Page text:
Examples are used to show how those concepts operate in real life.

Both groups need balance. 

Too many generalizations produce fog. 

Too many examples and people get lost in the nitty-gritty.

I have enough material for a large feast, but I need to reduce it to a simple meal.

As You Munch Your Breakfast


First Paragraph

 'Of course they must let you wear your Spanish Civil War medals,' pronounced my uncle in the brisk, cheerful tones that generations of Indian Army subalterns had learnt not to contradict.

- From No Colours or Crest by Peter Kemp

Thursday, March 28, 2024


 Africa Brooke: "Why I'm Leaving the Cult of Wokeness."



Impatience and Foreign Policy

 Impatience was one of the common characteristics of the German, Italian, and Japanese leaders prior to their involvement in World War II.

It contributed to their defeat.

Today, Russia's leader is certainly more impatient than his counterpart in China, and yet he appears to have more patience than the aggressors in the Thirties and Forties.

There are reasons why a more restrained approach is wise. 

Why interrupt the Western nations when they are busily creating disasters of their own?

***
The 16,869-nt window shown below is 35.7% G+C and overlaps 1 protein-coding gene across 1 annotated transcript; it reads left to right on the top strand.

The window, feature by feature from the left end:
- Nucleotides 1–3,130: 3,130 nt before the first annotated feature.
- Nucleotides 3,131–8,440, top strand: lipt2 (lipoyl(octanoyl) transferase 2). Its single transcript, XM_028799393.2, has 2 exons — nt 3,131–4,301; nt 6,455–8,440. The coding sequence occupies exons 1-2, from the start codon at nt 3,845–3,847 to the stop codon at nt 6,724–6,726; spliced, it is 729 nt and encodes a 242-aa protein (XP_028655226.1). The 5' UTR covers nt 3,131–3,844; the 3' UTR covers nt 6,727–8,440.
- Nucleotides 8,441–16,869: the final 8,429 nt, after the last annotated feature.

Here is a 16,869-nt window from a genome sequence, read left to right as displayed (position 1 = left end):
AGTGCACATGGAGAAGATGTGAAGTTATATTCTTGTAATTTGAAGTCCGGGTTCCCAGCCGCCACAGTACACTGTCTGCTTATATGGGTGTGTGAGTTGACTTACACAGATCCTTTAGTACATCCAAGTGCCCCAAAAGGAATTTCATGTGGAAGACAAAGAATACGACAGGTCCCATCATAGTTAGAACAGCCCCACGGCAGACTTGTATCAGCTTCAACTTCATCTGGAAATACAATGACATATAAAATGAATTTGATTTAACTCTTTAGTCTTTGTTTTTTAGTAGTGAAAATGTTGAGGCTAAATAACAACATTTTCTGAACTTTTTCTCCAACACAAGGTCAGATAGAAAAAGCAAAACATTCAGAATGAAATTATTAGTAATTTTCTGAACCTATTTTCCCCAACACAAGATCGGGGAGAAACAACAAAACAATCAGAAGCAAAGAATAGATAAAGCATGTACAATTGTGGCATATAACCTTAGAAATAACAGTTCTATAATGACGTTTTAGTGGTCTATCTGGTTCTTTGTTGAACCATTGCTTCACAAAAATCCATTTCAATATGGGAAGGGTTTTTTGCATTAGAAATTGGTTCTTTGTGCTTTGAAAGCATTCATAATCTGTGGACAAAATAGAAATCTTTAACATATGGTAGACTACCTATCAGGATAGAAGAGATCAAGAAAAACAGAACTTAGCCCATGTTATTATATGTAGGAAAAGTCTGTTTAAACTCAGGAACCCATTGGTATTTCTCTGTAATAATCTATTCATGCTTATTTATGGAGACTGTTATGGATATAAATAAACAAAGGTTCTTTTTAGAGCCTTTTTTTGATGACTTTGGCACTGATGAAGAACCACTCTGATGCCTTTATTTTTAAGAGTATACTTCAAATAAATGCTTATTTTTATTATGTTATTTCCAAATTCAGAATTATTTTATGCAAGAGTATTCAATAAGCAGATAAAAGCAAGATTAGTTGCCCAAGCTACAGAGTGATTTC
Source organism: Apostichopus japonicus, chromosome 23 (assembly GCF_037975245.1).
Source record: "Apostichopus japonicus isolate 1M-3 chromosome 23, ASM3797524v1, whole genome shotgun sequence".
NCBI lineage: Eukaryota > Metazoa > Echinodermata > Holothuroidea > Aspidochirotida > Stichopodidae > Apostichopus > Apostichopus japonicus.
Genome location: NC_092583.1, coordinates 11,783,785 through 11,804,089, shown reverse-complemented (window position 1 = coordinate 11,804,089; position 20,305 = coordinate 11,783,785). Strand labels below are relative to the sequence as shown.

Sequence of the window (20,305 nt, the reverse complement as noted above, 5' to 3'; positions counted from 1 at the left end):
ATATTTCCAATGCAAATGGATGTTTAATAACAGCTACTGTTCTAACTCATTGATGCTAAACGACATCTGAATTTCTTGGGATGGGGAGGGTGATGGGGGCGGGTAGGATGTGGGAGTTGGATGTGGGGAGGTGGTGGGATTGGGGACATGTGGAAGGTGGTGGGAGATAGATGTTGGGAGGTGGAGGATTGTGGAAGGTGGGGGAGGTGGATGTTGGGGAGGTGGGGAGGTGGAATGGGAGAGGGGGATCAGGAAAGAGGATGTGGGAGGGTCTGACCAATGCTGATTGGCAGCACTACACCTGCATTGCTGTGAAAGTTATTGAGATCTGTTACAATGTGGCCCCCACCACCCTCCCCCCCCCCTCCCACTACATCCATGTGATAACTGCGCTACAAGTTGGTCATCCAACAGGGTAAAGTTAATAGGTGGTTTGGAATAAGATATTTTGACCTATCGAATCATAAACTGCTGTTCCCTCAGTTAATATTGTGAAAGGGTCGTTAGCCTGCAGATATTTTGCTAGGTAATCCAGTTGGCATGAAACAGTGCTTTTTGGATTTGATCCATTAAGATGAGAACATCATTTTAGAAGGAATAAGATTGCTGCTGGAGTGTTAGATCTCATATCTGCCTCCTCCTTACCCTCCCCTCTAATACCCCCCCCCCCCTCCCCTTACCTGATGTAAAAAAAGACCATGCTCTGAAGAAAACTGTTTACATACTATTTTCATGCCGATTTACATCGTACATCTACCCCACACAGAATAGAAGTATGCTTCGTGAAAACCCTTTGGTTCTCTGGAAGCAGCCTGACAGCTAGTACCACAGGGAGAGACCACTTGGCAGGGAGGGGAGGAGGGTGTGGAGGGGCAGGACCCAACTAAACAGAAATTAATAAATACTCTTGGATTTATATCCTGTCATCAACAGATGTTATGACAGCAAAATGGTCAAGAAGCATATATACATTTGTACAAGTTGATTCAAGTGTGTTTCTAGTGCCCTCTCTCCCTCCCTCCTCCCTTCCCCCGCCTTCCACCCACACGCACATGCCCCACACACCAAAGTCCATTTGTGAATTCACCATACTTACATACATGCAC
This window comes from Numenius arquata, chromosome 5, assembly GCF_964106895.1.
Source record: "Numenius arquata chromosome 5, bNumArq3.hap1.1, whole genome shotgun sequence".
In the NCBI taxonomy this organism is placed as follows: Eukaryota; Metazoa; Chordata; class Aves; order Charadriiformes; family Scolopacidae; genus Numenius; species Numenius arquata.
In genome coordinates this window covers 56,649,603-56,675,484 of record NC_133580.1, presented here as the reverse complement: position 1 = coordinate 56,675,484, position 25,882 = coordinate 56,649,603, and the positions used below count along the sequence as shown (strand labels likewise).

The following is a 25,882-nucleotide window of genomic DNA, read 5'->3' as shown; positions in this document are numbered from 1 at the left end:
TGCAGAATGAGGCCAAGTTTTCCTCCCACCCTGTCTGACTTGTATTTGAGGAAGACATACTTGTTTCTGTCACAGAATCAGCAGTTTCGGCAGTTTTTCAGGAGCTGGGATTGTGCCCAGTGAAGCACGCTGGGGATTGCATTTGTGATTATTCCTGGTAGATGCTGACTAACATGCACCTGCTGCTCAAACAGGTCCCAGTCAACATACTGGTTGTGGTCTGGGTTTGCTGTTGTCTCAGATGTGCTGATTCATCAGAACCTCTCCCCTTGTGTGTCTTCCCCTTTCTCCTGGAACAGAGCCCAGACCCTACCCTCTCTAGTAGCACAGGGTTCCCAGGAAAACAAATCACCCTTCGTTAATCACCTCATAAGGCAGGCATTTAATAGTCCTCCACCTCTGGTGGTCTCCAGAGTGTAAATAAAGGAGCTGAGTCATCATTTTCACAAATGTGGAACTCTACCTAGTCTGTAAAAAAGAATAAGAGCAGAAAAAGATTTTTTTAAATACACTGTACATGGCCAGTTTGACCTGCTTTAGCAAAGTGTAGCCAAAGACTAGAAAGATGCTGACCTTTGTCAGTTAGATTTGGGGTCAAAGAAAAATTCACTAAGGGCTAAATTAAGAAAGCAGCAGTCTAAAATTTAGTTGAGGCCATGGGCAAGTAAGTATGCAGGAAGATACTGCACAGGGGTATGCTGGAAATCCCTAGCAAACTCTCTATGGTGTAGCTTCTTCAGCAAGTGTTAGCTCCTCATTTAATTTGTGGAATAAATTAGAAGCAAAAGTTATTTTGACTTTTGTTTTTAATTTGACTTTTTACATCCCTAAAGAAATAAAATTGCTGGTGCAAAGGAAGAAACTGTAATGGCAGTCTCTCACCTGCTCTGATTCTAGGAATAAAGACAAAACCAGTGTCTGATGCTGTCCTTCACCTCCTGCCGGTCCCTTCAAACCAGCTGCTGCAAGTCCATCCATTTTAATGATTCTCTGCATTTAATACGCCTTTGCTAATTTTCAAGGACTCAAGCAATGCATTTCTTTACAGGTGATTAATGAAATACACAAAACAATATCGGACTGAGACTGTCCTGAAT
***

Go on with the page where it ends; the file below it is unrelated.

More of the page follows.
First Paragraph

 It is hard now to recall the atmosphere of 1936. When I came down from Cambridge in June of that year the pattern of European politics was confused and obscure. The foundations of peace seemed in danger of collapse, but as yet few were convinced that another World War was inevitable, or could foresee the alignment of the Powers if it should happen. The bewilderment of the peoples of Europe was reflected in the mistakes and hesitations of their rulers.

- From Mine Were of Trouble by Peter Kemp

The Enablers

 City Journal: If New York's leaders want to find the cause of crime, they should look in the mirror.

Throw Away Day

 May at least one day a month be designated as "Throw Away Day."

That can pertain to electronic as well as paper files. 

The day can also include "Preserve This!"

I just found some taped interviews that are truly irreplaceable.

Wednesday, March 27, 2024

From Political Operative to Media Analyst

 Politico: Jeff Greenfield gives his take. An excerpt:

Like much of the Fox News audience, MSNBC’s followers hear every night an affirmation of their views. Years ago, Democratic Sen. Barbara Boxer told me she went home each night and watched MSNBC. Why, I asked, after endless hours in the Senate, do you do that? “Because,” she said, “it’s like sinking into a nice warm bath.” It’s not clear she or her fellow viewers would welcome an ice-cold splash of pro-Trump perspectives.